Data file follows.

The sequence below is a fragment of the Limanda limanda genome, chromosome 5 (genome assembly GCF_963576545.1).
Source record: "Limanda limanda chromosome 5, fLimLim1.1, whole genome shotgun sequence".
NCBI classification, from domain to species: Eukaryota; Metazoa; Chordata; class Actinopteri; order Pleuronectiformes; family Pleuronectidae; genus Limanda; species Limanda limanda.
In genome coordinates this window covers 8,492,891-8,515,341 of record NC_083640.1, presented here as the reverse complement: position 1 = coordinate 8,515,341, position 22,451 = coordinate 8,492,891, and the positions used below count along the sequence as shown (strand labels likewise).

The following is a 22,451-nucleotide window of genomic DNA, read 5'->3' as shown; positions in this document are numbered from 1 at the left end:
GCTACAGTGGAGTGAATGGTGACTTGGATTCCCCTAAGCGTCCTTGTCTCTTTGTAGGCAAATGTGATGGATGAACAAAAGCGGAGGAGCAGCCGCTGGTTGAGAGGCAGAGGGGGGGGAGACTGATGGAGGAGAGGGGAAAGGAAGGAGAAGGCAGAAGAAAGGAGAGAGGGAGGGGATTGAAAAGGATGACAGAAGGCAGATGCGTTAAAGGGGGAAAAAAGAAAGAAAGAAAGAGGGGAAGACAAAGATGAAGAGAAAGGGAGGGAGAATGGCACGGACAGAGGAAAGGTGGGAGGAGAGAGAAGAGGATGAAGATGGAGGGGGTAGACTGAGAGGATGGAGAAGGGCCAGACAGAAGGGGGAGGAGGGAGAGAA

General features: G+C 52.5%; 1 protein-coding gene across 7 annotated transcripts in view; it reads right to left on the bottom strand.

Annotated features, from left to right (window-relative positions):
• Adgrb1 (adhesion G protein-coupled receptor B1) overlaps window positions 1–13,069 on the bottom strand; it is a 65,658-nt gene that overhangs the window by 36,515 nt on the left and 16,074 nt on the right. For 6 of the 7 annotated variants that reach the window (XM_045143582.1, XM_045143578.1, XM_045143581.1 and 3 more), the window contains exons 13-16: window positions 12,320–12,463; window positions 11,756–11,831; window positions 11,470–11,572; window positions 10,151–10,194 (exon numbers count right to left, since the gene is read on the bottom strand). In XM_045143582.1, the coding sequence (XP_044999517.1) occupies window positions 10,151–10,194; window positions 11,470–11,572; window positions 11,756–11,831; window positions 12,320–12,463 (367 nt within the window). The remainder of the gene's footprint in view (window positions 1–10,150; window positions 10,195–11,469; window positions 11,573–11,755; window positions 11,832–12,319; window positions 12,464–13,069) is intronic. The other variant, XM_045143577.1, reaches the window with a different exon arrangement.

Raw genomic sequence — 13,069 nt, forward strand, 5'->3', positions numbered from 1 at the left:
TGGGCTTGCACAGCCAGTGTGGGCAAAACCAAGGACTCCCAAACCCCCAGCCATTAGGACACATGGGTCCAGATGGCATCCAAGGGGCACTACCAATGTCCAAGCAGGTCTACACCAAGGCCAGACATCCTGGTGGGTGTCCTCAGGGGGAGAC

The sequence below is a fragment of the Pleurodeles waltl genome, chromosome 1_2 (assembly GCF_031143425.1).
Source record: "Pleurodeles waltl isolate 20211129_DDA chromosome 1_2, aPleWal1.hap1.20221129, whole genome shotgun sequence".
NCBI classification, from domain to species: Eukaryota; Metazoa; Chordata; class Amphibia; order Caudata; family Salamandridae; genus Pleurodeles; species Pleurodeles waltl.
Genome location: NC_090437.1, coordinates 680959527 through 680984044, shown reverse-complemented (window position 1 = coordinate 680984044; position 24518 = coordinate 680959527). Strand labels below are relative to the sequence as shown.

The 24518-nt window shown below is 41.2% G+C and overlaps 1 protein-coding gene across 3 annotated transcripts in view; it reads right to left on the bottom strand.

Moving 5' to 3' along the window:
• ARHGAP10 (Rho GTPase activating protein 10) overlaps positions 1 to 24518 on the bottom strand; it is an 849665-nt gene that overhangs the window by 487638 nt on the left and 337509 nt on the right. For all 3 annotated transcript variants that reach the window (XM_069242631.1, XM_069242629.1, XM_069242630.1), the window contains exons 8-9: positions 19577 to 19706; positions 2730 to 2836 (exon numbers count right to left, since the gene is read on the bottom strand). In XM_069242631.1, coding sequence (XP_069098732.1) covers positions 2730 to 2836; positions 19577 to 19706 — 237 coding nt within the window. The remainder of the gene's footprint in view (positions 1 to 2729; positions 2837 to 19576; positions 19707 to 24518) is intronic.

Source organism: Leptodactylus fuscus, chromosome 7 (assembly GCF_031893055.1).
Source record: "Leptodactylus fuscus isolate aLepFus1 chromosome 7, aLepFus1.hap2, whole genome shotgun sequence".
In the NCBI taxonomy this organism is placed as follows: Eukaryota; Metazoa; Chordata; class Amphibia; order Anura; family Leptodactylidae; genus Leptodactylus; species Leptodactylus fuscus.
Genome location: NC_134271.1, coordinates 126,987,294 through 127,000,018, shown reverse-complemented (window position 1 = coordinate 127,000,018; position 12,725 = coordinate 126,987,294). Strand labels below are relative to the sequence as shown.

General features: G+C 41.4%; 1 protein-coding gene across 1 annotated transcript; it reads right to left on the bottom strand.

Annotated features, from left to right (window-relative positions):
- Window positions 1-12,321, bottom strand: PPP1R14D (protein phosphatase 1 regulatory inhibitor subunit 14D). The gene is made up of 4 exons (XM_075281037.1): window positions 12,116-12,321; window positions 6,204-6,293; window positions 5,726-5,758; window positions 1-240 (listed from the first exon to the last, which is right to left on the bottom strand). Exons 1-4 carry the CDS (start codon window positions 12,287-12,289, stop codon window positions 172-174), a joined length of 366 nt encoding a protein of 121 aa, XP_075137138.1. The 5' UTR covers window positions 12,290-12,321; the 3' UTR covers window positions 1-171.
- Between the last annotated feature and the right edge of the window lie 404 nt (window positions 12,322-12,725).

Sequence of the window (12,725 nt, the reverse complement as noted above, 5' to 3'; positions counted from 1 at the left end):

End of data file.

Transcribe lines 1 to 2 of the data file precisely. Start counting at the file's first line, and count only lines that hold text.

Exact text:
The sequence below is a fragment of the Limanda limanda genome, chromosome 5 (genome assembly GCF_963576545.1).
Source record: "Limanda limanda chromosome 5, fLimLim1.1, whole genome shotgun sequence".